Your chisels, gouges, and sweeps have to be razor sharp and you have to be cognizant of the grain direction while carving. Western Red Cedar lasts a LONG time. I guess that's why the West Coast Natives used it to carve totem poles.
Avoid any boards with a face grain or you're going to get "cupping". Edge grain boards only for laminating in to larger panels and you'll have a panel that's good for both carving and sandblasting. No problem running laminated panels through a CNC router either.
Best practice for carving signs is to coat out your panel right down to the final finish, cut your paintmask letter pattern, line it up and stick it down, then use that as your carving guide. Lay in your gold size, let it tack up and then lay in your leaf. When you remove the paintmask the gold leaf will have a nice crisp edge and nothing more is required.
Avoid doing it the other way around. That is carving first and painting after. Way too time consuming and less accurate than doing it the right way the first time.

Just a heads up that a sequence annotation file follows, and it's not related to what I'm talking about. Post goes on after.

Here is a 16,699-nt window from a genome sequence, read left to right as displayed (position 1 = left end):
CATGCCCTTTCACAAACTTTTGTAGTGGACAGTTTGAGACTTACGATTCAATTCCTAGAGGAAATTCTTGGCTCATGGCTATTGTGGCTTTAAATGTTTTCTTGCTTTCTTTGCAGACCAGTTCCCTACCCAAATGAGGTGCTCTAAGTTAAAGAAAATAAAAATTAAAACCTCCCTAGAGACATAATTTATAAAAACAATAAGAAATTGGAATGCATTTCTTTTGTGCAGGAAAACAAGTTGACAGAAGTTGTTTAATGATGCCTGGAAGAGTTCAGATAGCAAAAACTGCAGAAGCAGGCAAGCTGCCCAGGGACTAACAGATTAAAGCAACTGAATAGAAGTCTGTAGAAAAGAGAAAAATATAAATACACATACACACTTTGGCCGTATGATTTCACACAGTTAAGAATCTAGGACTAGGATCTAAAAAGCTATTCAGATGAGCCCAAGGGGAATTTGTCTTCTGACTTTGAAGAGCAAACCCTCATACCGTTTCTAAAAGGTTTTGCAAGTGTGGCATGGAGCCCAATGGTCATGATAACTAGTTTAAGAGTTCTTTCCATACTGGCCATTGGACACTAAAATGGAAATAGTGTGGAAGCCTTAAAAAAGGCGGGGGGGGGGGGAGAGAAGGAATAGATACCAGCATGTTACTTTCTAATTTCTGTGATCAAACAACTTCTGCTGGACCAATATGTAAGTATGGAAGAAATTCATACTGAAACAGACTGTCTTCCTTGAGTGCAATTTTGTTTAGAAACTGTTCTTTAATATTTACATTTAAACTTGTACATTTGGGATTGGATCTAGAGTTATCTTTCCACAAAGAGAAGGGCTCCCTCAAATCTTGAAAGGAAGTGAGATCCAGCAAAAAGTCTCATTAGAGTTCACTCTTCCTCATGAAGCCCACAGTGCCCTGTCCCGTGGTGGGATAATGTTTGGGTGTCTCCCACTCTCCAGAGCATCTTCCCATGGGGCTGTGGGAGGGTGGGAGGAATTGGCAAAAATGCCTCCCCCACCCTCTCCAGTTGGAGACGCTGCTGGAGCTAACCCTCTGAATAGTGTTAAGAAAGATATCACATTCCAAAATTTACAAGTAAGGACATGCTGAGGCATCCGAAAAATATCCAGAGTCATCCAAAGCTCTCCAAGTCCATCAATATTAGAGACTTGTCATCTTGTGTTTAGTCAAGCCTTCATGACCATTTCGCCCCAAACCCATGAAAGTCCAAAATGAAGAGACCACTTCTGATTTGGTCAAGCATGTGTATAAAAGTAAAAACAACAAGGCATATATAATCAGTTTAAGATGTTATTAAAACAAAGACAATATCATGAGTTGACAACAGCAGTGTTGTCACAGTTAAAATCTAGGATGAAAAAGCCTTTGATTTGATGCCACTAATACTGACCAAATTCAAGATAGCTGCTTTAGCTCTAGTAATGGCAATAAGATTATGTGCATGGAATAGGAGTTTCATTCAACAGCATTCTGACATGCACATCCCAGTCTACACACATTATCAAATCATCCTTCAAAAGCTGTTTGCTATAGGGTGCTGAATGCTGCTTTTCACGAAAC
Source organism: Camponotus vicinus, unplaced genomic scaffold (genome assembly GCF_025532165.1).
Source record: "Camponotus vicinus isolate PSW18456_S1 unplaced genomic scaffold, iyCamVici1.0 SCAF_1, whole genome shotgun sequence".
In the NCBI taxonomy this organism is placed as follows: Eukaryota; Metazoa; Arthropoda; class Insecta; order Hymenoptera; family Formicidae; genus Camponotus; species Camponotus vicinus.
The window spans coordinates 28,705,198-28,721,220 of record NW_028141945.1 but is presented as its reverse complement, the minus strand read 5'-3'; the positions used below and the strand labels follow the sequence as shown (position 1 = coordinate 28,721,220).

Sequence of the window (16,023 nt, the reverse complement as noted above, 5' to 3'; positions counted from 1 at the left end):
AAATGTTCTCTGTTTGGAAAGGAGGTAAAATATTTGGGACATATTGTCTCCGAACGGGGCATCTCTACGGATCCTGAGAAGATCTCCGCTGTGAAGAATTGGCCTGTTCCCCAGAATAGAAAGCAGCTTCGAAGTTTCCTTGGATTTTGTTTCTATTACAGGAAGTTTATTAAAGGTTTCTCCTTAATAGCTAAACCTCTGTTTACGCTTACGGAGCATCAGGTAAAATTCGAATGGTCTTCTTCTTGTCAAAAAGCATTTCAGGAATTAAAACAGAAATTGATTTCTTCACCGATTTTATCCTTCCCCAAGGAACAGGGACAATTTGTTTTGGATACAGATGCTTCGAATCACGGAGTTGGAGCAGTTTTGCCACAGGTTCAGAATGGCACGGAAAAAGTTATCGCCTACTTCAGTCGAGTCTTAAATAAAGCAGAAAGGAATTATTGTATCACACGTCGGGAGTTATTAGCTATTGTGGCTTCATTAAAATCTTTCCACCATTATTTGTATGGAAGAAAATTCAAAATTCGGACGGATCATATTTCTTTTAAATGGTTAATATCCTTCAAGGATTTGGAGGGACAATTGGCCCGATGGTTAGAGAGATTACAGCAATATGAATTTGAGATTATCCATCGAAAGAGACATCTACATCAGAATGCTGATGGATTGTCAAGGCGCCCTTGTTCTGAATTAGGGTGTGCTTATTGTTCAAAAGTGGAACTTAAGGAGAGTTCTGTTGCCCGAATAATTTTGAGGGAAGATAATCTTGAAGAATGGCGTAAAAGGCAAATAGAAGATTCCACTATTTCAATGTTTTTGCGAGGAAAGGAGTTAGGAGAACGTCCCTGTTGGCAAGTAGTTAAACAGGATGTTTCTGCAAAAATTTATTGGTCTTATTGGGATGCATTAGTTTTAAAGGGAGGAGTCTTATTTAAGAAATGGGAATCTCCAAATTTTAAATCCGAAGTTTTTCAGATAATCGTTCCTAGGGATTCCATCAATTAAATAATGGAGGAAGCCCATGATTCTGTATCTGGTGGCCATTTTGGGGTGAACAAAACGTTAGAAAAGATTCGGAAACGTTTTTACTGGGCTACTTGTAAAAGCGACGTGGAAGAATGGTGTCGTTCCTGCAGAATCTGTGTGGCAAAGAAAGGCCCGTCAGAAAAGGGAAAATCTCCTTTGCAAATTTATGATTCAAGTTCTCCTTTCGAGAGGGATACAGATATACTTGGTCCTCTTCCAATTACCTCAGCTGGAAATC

If you're going to do the carving on a CNC router just cover your coated out sign panel with paintmask and router your letters/design right through the paintmask. If you're just doing a contrasting colour for the carved part of the sign you can do it in a hurry as your paintmask will do what it's supposed to do and keep the paint where it's supposed to be. I usually use a little of the background colour to seal the edge between the paintmask and the sign panel but it's not entirely necessary.
Western Red Cedar is the right product for a number of reasons.
It lasts a long time.
It's easy to work with.
It looks nice if you clear coat it.
It has a beautiful patina if you just leave it to age naturally. (At least I think it does.)
It holds OneShot very well if your intent is to cover up the wood.
It's considerably lighter than Medex or Extira.
Carved lots of Mahogany when I lived in Belize and find it's more difficult to work with than Western Red Cedar. Of course they never called it Honduran Mahogany but it's the same thing.
If you want to carve wood that the Maya used for their carved lintels then get a hold of some chicozapote. That stuff will last 500 years or more without any special treatment. Carved some of zapote when I lived in Belize but it's not the easiest stuff to work with.